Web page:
Call it an anticlimax. 

In anticipation of bitcoin’s CME futures debut, its price almost touched $20,000 yesterday. But the cryptocurrency is cheaper after the start of its CME futures debut. At 14:26 UTC, the price of a single bitcoin is $18,405.88, down 3.57% in the last 24 hours. At 11:00 UTC yesterday, it touched a new record high of $19,694.68 before retreating to its current levels. (See also: CME To launch Bitcoin Futures.) 

Other cryptocurrencies in the top 10 most-traded cryptocurrencies were a mixed bag. Six showed marginal to average gains while others lost value. Bitcoin rival Bitcoin Cash drew strength from bitcoin’s losses, rising by 16% in the last 24 hours to trade at $2,159.60, as of this writing. Bitcoin cash, which has minimal transaction fees and comparable rewards as compared to bitcoin, has also gained an edge over the original cryptocurrency among miners. 

Cardano, a three-month-old cryptocurrency that racked up gains of approximately 390 percent over the weekend, reversed course and was trading at $0.47, down by approximately 6% in the last 24 hours. In a couple of tweets earlier, Litecoin founder Charlie Lee had expressed concern about Cardano’s valuation.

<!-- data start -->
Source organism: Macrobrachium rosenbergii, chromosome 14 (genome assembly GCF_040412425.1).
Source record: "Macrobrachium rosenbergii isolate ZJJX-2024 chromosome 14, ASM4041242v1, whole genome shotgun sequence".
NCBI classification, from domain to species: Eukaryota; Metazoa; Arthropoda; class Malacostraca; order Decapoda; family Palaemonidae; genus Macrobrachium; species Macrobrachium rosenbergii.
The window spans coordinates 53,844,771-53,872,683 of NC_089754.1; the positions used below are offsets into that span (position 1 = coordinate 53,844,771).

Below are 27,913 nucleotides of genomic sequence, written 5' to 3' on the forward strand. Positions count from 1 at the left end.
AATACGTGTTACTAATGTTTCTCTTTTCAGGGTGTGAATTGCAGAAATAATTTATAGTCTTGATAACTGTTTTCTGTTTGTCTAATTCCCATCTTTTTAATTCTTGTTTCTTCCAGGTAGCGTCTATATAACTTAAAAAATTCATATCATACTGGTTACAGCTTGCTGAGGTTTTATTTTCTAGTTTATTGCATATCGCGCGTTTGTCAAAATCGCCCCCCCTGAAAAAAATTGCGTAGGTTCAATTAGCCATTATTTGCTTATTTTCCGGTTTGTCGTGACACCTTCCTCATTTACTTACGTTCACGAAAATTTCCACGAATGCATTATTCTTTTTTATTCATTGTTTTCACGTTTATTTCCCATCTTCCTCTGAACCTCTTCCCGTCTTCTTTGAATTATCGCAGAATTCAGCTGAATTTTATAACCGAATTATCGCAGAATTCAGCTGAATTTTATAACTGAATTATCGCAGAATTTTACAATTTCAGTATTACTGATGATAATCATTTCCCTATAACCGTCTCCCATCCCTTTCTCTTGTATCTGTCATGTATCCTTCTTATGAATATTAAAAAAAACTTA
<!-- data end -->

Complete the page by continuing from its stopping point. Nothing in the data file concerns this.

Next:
At 14:43 UTC, the overall market capitalization for cryptocurrencies was $591.1 billion. 

A CME Futures Debut And New Valuation      

Bitcoin futures contracts began trading at $20,650, and 370 contracts (amounting to $35 million in total) changed hands during the first couple of hours. Unlike at CBOE, where the price of bitcoin futures contracts traded at a premium to spot markets, the price gap at CME narrowed quickly as bitcoin’s price fell on spot markets. As of this writing, the January contract for bitcoin futures at CME was trading at $18,700. The price for bitcoin on spot markets was $18,670.71.

Matt Osborne, chief investment officer at Altegris, said CME may attract more traders because its bitcoin futures are based on “a broader array of exchanges.” Bobby Cho from Cumberland Mining provided additional perspective. According to Cho, the spot market dictates futures trading prices “just because of sheer volumes (in trading).” 

This means that new valuations for bitcoin should come in handy for futures traders. Ronnie Moas, founder of Standpoint Research, had predicted a price target of $5,000 for bitcoin, when it was trading at $2,600. (See also: Is Bitcoin On Track To Surpass Apple's Market Cap?) This morning, he told CNBC that bitcoin will touch six figures and become the world’s most valuable currency.

According to Moas, bitcoin is similar to e-commerce behemoth Amazon.com Inc. (AMZN) in that it is a long term buy. “The way to play Amazon for the last 15 years was to buy it, hold it, and add on the dips," he said. "That's exactly the way I think people should be playing bitcoin."   

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